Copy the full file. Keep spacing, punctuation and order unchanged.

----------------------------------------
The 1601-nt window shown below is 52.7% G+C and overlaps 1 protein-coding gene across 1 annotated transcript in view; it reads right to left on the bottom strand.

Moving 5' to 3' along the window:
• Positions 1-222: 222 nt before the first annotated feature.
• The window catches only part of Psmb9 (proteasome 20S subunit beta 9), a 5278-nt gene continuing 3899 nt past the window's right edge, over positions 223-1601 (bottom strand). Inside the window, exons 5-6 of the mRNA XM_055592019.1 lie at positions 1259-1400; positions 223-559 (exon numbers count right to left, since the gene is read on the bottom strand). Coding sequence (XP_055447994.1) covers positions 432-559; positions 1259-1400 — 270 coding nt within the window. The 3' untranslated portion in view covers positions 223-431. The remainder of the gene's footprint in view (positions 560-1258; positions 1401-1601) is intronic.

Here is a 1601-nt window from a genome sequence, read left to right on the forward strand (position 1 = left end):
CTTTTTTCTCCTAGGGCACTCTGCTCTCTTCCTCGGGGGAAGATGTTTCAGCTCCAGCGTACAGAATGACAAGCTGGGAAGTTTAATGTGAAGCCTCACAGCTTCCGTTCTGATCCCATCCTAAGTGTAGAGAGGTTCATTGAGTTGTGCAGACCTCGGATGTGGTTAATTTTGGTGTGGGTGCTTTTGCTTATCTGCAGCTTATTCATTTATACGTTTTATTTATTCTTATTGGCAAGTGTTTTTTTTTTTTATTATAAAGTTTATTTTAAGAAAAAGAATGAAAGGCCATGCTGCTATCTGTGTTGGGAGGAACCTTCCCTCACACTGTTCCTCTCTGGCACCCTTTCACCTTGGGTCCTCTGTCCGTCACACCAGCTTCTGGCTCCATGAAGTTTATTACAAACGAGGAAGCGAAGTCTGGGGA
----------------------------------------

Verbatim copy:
The 1601-nt window shown below is 52.7% G+C and overlaps 1 protein-coding gene across 1 annotated transcript in view; it reads right to left on the bottom strand.

Moving 5' to 3' along the window:
• Positions 1-222: 222 nt before the first annotated feature.
• The window catches only part of Psmb9 (proteasome 20S subunit beta 9), a 5278-nt gene continuing 3899 nt past the window's right edge, over positions 223-1601 (bottom strand). Inside the window, exons 5-6 of the mRNA XM_055592019.1 lie at positions 1259-1400; positions 223-559 (exon numbers count right to left, since the gene is read on the bottom strand). Coding sequence (XP_055447994.1) covers positions 432-559; positions 1259-1400 — 270 coding nt within the window. The 3' untranslated portion in view covers positions 223-431. The remainder of the gene's footprint in view (positions 560-1258; positions 1401-1601) is intronic.

Here is a 1601-nt window from a genome sequence, read left to right on the forward strand (position 1 = left end):
CTTTTTTCTCCTAGGGCACTCTGCTCTCTTCCTCGGGGGAAGATGTTTCAGCTCCAGCGTACAGAATGACAAGCTGGGAAGTTTAATGTGAAGCCTCACAGCTTCCGTTCTGATCCCATCCTAAGTGTAGAGAGGTTCATTGAGTTGTGCAGACCTCGGATGTGGTTAATTTTGGTGTGGGTGCTTTTGCTTATCTGCAGCTTATTCATTTATACGTTTTATTTATTCTTATTGGCAAGTGTTTTTTTTTTTTATTATAAAGTTTATTTTAAGAAAAAGAATGAAAGGCCATGCTGCTATCTGTGTTGGGAGGAACCTTCCCTCACACTGTTCCTCTCTGGCACCCTTTCACCTTGGGTCCTCTGTCCGTCACACCAGCTTCTGGCTCCATGAAGTTTATTACAAACGAGGAAGCGAAGTCTGGGGA